- Cervical Cancer is caused by a malignant tumor of the cervix, the lowermost part of the uterus.
- There may be no symptoms. In a few cases, there may be irregular bleeding or pain.
- Untreated cervical cancer can lead to death.
Untreated cervical cancer can spread to the bladder, intestines, lymph nodes, bones, lungs, and liver.
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According to the American Cancer Center, an estimated 13,000 plus new cases of invasive cervical cancer will be diagnosed in the U.S. in 2019. Although one of the most treatable types of cancer when diagnosed before it becomes invasive, according to the American Cancer Society, more than 4,000 women tragically will tragically die in the United States this year from invasive cervical cancer.
To focus attention on cervical cancer and the Human Papillomavirus (HPV), the overwhelming leading cause of cervical cancer, the U.S. Congress has designated January as Cervical Cancer Awareness Month.
Because during its initial stages, cervical cancer does not cause any symptoms, regular screening to detect abnormal cervical cancer cells at their earliest development is essential to the prompt diagnosis and effective treatment of cervical cancer.
Key Facts Concerning Cervical Cancer
- HPV, a common virus that is passed from one sexual partner to another through sexual contact, is by far the leading cause of cervical cancer.
- Although approximately 80 percent of women will be infected with some type of HPV by the time they are age 50, only a very small percentage will develop cervical cancer.
- Cervical cancer rarely occurs in women younger than 20.
- The majority of woman diagnosed with cervical cancer are between the ages of 35 and 55.
- Approximately 55 million Pap smears are performed in the U.S. with approximately 3.5 million of those Pap smears revealing some type of abnormality.
- Despite being a very treatable cancer, if diagnosed early, cervical cancer still is the second leading cause of cancer deaths among women in the U.S.
- While any woman is at risk for developing cervical cancer, it is most prevalent among Hispanic women followed by African American, Asian and Caucasian women.
Pap Smear Testing
The Papanicolaou test (Pap smear), which first gained recognition in the 1940s as an effective screening test for cervical cancer, is now widely acclaimed and routinely performed as part of a woman’s regular gynecologic care. There is no doubt that the widespread use of Pap smear testing has led to a significant decrease in cervical cancer deaths over the past 40 years.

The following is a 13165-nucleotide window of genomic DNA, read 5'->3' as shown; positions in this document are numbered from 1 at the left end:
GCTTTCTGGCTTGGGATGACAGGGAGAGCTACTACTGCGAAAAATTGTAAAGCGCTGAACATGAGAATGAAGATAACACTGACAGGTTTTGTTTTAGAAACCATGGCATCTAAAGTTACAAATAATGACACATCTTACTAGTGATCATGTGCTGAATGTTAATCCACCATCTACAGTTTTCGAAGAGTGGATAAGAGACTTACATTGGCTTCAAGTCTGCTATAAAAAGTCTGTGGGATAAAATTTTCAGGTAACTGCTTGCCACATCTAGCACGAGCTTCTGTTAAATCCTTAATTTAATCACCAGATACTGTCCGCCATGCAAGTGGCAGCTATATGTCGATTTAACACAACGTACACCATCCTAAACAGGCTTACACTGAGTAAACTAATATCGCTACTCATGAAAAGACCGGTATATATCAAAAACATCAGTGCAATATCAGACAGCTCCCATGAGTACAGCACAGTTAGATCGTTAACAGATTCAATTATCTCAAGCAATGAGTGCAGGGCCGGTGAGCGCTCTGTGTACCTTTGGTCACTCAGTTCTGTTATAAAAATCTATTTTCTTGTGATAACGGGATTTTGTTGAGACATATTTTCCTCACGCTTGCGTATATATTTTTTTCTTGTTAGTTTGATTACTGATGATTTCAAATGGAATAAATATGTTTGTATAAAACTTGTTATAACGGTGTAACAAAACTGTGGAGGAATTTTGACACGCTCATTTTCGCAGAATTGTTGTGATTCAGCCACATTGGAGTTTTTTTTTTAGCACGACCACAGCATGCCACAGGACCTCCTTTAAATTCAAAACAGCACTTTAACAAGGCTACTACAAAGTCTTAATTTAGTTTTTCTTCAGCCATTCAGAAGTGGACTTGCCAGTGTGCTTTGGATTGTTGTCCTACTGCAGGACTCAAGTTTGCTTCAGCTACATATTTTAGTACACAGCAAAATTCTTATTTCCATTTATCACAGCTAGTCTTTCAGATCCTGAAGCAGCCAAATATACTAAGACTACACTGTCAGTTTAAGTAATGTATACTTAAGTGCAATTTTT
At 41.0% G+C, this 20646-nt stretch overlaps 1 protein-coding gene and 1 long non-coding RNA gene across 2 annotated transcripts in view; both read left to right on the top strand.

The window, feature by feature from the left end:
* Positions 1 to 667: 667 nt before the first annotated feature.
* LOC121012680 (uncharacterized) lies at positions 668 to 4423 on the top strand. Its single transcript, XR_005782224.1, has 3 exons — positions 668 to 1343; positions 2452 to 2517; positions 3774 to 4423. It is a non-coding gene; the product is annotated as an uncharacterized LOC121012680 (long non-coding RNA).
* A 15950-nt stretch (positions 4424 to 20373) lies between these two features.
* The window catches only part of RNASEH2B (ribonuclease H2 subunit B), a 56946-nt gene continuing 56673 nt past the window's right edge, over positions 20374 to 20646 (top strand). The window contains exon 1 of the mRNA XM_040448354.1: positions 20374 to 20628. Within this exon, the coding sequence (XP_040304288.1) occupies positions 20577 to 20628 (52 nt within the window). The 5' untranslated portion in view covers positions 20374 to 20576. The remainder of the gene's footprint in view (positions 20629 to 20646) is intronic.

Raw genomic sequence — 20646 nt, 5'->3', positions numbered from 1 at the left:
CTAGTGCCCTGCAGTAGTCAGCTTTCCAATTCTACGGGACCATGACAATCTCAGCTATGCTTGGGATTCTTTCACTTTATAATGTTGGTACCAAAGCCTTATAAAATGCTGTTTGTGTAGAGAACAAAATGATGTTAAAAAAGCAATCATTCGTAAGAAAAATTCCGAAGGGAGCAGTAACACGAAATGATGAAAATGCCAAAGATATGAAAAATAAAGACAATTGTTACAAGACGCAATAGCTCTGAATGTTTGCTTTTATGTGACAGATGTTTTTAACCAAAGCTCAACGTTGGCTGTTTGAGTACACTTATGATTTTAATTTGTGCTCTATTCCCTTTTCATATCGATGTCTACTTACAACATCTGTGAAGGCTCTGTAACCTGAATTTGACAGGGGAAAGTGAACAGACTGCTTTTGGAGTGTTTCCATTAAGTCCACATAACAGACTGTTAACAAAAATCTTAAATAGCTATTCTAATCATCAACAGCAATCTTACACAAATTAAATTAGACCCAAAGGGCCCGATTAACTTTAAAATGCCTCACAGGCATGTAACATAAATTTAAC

During a Pap smear, which is performed in a physician’s office, the physician will use a swab to obtain cells from the cervix. The specimen is then forwarded to the lab for evaluation by cytotechnologists and, in certain situations, pathologists.
Pap smears identify pre-cancerous and cancerous cells on the cervix. The American College of Obstetricians and Gynecologists recommend women ages 21-30 be screened for cervical cancer every 2 years. Once a woman reaches age 30 until she is age 65, it is recommended that she undergo screening by means of a Pap smear every 3 years so long as prior exams do not reveal any abnormalities. After age 65, additional Pap smear screening is not recommended for women who have had prior adequate screening and are not at high risk for developing cervical cancer.
In the event of an abnormal Pap smear, follow-up examination and/or treatment is required. Depending upon the nature of the abnormality, the follow-up examination and/or treatment can include a follow-up Pap smear, a colposcopy (a scope that is used to visually examine the cervix), loop electrosurgical excision procedure (LEEP), biopsy, endocervical scraping and/or a cone biopsy. The failure or delay in performing follow-up examination and/or treatment for an abnormal Pap smear can lead to a worsening prognosis.
Common Types of Cervical Cancer Malpractice
Some of the most common causes of medical malpractice claims involving the failure and/or delay in the diagnosis and treatment of cervical cancer include:
- Failure to follow the recommended guidelines for the performance of Pap smear testing.
- Inaccurate Pap smear test results due to an inadequate specimen.
- Inaccurate Pap smear test results due to interpretation errors.
- Failure to perform recommended and required follow-up examination and treatment for an abnormal Pap smear test.
- Failure to obtain an accurate or incomplete medical history that identifies risk factors for cervical cancer, such as HPV.
- Misinterpretation of biopsy.
The 5-year survival rate identifies the percentage of women who are alive 5 years after their cervical cancer is first diagnosed. Survival rates depend upon many factors including the stage of the cervical cancer at the time it was diagnosed and its aggressiveness based upon its microscopic cellular characteristics.
Based upon the American Joint Committee on Cancer’s 2017 Staging Manual, the 5-year survival rate for women diagnosed with cervical cancer is as follows:
Stage IA 93%
Stage IIA 63%
Stage IIIA 35%
Stage IVA 16%
Although awareness as to the importance of Pap smear testing has fortunately resulted in a steep decline in deaths from cervical cancer, there are still too many women who die unnecessarily from this disease.